So instead I watched the other five episodes to see what we could do as an alternative. Thankfully the series was as great as I’d recalled and I found three episodes that could easily fit into an event and also linked into beers the Reliance had been serving for years. So now a beer it’s a beer and TV matching event, taking place on Friday 2 September.

We kept ‘The Burgundies of Belgium’ episode in as it was not only about food and beer matching but also the wonders of wild ales of Belgium, and The Reliance serves classics like Boon Gueuze. Starting the event is the episode ‘Californian Pilgrimage’ where MJ looks at the fast-growing West Coast scene, and takes a beer crawl, via loads of microbreweries and pubs, along the Californian coast with Fritz Maytag and the Anchor team to visit the farm harvesting their annual Christmas Ale crop. The Reliance has Anchor Steam on tap so that linked in well but the episode also highlighted how young the US scene really is and how early MJ was in showcasing it to the world. ‘Our Daily Bread’ explores the Trappist beers of Holland and Belgium, visiting the monks at La Trappe and Chimay as well as looking at the influence these Trappists have had on microbreweries in the Lowlands. It includes a visit to a young Brouwerij ‘t IJ that is definitely on the ‘crafty’ side of the scene nowadays. Orval is one beer that The Reliance has always had on offer, so that fits the Trappist theme.

In the ‘Best of British’ episode MJ explores Real Ale and CAMRA by visiting The Great British Beer Festival. What I’d forgotten until I rewatched it was that GBBF toured back then and, in 1989, took place in Leeds, which fitted perfectly with Leeds Beer Week. We had already planned to put on a historical pub crawl for LBW16 so thought this needed to be shown in a pub linked to real ale and the history of the beer scene. The ideal candidate was the start of the pub crawl, The Grove Inn. Compared to the others on the crawl it’s the youngest (c.1929) but still has its a lot of charm — loads of little alcoves with fitted wooden benches that have been shaped overs years of being sat on and a number of genuine regulars always perched at the bar ordering the same reliable pint of ale. So we’re now showing this episode all day on Saturday September 3 in the back room, on constant rotation from 12-6, so people can just pop in when they want.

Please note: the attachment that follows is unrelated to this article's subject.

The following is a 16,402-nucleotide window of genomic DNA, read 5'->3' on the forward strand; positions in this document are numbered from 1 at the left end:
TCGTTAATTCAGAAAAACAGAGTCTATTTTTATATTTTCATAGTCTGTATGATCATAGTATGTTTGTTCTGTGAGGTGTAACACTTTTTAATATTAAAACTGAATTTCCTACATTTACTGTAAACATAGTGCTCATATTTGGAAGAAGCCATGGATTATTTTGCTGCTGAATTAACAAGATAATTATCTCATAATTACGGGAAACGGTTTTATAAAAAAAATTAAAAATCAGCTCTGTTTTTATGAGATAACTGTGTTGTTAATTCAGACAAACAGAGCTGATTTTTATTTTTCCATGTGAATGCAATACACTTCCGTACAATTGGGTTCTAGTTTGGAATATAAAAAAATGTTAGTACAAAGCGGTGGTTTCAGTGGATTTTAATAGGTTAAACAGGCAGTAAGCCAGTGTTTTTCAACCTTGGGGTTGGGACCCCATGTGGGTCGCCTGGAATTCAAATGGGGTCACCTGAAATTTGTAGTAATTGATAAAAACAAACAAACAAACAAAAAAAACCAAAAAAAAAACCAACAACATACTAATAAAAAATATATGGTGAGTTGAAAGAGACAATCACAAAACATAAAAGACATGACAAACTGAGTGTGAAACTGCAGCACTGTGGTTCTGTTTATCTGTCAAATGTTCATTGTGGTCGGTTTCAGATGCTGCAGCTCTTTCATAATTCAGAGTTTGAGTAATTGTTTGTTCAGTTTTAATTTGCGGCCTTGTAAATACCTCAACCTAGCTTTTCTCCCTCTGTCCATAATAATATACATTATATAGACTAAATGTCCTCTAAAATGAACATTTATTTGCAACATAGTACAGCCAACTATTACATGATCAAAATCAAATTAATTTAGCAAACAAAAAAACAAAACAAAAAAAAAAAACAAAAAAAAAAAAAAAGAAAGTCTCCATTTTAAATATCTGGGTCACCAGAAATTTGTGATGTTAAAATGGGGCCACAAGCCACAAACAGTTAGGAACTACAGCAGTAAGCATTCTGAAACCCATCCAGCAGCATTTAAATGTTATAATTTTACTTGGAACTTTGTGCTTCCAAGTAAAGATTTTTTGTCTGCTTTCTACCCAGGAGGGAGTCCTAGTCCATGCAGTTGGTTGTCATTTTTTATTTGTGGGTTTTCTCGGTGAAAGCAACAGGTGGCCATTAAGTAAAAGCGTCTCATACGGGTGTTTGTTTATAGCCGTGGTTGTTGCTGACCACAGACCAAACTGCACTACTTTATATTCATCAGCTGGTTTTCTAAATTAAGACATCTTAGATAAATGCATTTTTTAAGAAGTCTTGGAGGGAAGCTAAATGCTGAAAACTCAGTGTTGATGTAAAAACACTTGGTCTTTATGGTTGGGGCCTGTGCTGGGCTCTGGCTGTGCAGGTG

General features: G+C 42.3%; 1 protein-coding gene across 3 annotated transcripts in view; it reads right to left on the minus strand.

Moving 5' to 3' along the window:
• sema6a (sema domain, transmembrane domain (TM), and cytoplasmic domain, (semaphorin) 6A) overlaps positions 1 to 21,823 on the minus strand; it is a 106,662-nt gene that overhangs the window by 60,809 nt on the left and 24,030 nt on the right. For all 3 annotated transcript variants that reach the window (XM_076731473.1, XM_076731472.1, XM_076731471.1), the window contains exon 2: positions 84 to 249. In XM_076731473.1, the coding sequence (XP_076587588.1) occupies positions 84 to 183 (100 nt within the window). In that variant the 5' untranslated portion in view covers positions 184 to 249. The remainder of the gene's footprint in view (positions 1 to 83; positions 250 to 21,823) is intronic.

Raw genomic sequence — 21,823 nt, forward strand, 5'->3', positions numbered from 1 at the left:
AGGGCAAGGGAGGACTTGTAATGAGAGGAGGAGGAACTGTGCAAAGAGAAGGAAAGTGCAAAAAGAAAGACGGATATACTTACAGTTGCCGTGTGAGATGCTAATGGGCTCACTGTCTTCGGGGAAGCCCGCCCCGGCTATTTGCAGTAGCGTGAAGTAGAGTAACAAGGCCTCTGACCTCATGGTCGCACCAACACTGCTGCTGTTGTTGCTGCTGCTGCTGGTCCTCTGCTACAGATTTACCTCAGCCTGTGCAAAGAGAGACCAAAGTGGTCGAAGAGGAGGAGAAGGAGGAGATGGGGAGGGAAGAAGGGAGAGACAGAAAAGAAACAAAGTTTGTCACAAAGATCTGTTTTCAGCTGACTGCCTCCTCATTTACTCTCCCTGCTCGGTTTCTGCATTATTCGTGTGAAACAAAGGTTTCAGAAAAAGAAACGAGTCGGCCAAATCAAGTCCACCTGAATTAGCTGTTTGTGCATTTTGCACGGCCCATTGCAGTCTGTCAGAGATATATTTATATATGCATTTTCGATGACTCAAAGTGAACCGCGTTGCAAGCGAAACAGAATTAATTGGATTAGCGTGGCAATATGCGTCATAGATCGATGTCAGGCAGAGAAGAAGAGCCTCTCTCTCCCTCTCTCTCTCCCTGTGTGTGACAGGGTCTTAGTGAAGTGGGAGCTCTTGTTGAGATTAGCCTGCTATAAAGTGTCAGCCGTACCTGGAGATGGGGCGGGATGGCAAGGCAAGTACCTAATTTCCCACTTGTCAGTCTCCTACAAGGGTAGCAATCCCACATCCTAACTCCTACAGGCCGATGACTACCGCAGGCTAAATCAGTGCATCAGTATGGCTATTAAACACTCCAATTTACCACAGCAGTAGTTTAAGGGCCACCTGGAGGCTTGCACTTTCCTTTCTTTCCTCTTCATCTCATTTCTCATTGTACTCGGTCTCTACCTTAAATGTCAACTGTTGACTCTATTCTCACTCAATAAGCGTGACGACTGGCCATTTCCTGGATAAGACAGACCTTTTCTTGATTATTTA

If we lived a bit nearer Leeds this would certainly draw us in. If you’re in the area don’t miss the opportunity to see the first superstar beer writer in action.

One reply on “Watch the 1989 Beer Hunter TV Series at Leeds Beer Week”

I am still puzzled as to why this ground-breaking series remains blocked on YouTube. I am equally surprised as to why Channel Four won’t release commercial copies of the series.

Michael Jackson’s Beer Hunter was the series responsible for making me want to visit countries like Belgium and cities like Bamberg and Prague. It is criminal that the tapes to this masterpiece should lie gathering dust, somewhere in the vaults at Channel Four, as despite being nearly 30 years old now, the series could still inspire a whole new generation of beer enthusiasts.

Fortunately, I’ve got a copy of the complete series on DVD; not exactly the highest quality, but still perfectly viewable and still very enjoyable.

Here’s to a ground-breaking, and much missed pioneer.